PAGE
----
As Air Force One took off in route to Argentina after President Obama's historic two-day visit to Cuba, the residents of the island returned to their daily routines, hoping that sooner rather than later they'll see changes that will improve their lives after more than fifty years of a communist government that tightly controls the economy.
"I have come here to extend a hand of friendship to the Cuban people," Obama said, directly looking to the audience seated at the Gran Teatro de La Habana before raising his eyes to where Raul Castro was seated and said, "I want you to know that my visit, I believe, demonstrates that you do not need to fear a threat of the United States."
For the first time, Cubans saw on live TV the president of the country that until recently was portrayed as the enemy and bringer of maladies.
In his visit, the President was accompanied by members of Congress of both political parties as well as business leaders, among them Carlos Gutierrez, a Cuban-American and currently president the U.S Chambers of Commerce's U.S.-Cuban Business Council.
Though President Obama exhorted Congress to lift America's long-standing embargo against Cuba, he also told the audience that this would not be enough without allowing the free flow of ideas, including those critical of the government, free association and access to information.
"There's no need to fear the different voices of the Cuban people," he added while looking again at Castro.
Though the lifting of the embargo, or blockade, as is is called in Cuba, is an act of Congress, previous to the visit, the Obama Administration, through the U.S. Treasury Department, issued new regulations affecting financial transactions between Cuba and the United States, which helps, but is not enough.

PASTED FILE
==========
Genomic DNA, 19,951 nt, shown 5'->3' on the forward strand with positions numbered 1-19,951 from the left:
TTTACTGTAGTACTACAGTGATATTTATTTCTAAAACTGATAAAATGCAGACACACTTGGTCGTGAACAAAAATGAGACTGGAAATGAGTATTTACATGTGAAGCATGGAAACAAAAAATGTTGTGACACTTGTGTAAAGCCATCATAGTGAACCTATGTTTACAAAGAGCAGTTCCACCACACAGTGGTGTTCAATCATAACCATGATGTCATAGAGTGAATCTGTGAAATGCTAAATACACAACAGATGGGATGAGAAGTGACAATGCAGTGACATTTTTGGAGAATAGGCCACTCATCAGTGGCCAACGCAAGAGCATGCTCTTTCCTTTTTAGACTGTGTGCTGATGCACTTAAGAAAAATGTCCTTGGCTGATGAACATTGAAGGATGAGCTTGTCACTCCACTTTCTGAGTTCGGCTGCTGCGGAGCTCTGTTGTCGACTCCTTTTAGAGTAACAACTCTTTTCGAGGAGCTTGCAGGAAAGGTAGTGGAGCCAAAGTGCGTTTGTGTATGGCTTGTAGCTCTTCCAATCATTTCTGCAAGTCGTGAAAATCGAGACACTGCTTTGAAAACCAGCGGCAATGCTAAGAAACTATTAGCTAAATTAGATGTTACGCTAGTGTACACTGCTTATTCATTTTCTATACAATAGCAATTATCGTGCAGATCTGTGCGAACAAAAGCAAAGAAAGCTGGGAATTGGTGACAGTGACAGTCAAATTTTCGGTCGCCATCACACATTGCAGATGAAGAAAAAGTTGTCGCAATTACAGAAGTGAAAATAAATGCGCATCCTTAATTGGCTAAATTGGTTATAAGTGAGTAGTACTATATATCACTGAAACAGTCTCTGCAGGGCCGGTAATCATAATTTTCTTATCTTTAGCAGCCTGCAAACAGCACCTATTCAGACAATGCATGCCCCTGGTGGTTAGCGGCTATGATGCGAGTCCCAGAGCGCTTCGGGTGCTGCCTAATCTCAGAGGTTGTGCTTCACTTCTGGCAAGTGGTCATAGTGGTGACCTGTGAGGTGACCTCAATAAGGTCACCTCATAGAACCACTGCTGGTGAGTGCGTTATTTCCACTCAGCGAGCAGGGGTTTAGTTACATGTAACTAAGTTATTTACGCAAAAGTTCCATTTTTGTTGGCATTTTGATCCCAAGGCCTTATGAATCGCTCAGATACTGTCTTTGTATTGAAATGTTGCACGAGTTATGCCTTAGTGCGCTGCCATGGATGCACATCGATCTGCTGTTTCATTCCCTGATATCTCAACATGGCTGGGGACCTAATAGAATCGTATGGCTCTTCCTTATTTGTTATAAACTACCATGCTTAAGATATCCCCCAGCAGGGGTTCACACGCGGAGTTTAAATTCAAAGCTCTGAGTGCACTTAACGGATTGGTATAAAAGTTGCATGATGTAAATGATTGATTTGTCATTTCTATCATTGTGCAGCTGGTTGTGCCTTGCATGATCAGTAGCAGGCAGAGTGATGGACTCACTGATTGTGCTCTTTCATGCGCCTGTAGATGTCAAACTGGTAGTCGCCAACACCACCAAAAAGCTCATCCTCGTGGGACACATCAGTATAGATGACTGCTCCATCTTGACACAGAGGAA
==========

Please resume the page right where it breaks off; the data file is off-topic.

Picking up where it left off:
"It does facilitate commerce between the countries, however, such financial transactions remain limited to business dealings that are authorized by the Office of Foreign Assets Control (OFAC) through a general or specific license," said Peter Quinter, head of the customs and international trade law group at Florida-based law firm Gray Robinson.
The U.S. embargo of trade and investment in Cuba is still very much in effect. U.S. banks will still block wire transfers to Cuba for transactions that are not authorized by OFAC.
Jeff Flake, Republican senator for Arizona, who accompanied Obama in his trip to Cuba, recently sponsored a bill whose aim is to end all travel restrictions to the island. Other bills that would ease doing business with Cuba are not expected to be taken up by Congress before the new president takes over next January.
For Gutierrez, a lifelong Republican who served as a Secretary of Commerce under George W. Bush, changes announced by the Treasury "will make it easier for U.S. companies to do business in Cuba while also empowering the growing Cuban private sector."
The Castro brothers, both important actors in the Cold War, know that opening the door to new ideas and criticism implies risks that they should calibrate before taking any steps. While Raul was talking to Obama, members of the international press saw women from the dissident group Ladies in White dragged into police cars by the feared Ministry of the Interior. It was a clear signal for Cuban locals: A perestroika in Cuba is off the table.
U.S. companies know this and in spite of the recent euphoria about he opportunities in Cuba, the business community in the United States has been cautious in its approach the island. The Cuban government does not enjoy good credit in the international markets and investors do not enjoy the guarantee of an impartial legal system to settle disputes; this means that the government can freeze deposits in hard currency at will.
"As of now, there are not guaranties or a visible will to change by the Cuban government," said Cuban-American Conrado Gonzales, who is president of insurance firm Financial Benefits Corp., based in Union City, N.J. "As long as the Generals control the economy, I would advise to be extremely cautious when thinking about investing in Cuba."
This article is commentary by an independent contributor. At the time of publication, the author held no positions in the stocks mentioned.